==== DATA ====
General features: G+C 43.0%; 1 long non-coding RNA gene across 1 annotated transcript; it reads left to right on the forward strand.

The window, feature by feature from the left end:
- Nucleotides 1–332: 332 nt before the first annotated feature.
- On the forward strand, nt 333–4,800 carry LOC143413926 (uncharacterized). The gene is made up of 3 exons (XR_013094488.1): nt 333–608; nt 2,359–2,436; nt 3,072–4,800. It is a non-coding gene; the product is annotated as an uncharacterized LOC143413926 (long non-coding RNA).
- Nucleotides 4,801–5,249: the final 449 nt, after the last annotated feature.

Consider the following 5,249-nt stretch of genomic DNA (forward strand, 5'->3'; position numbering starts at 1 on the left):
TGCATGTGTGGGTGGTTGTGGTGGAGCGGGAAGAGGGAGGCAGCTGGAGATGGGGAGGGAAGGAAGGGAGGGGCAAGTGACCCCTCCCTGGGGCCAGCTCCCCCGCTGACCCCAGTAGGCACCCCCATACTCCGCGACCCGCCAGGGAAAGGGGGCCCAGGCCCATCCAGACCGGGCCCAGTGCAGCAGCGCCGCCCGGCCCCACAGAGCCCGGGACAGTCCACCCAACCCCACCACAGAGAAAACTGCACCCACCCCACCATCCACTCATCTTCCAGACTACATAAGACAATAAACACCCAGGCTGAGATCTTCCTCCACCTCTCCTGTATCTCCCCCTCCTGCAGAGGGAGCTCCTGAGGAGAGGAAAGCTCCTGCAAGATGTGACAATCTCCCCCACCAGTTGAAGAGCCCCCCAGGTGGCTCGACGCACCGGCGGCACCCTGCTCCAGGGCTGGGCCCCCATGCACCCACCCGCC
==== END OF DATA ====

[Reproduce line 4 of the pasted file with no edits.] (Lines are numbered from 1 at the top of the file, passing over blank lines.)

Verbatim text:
- On the forward strand, nt 333–4,800 carry LOC143413926 (uncharacterized). The gene is made up of 3 exons (XR_013094488.1): nt 333–608; nt 2,359–2,436; nt 3,072–4,800. It is a non-coding gene; the product is annotated as an uncharacterized LOC143413926 (long non-coding RNA).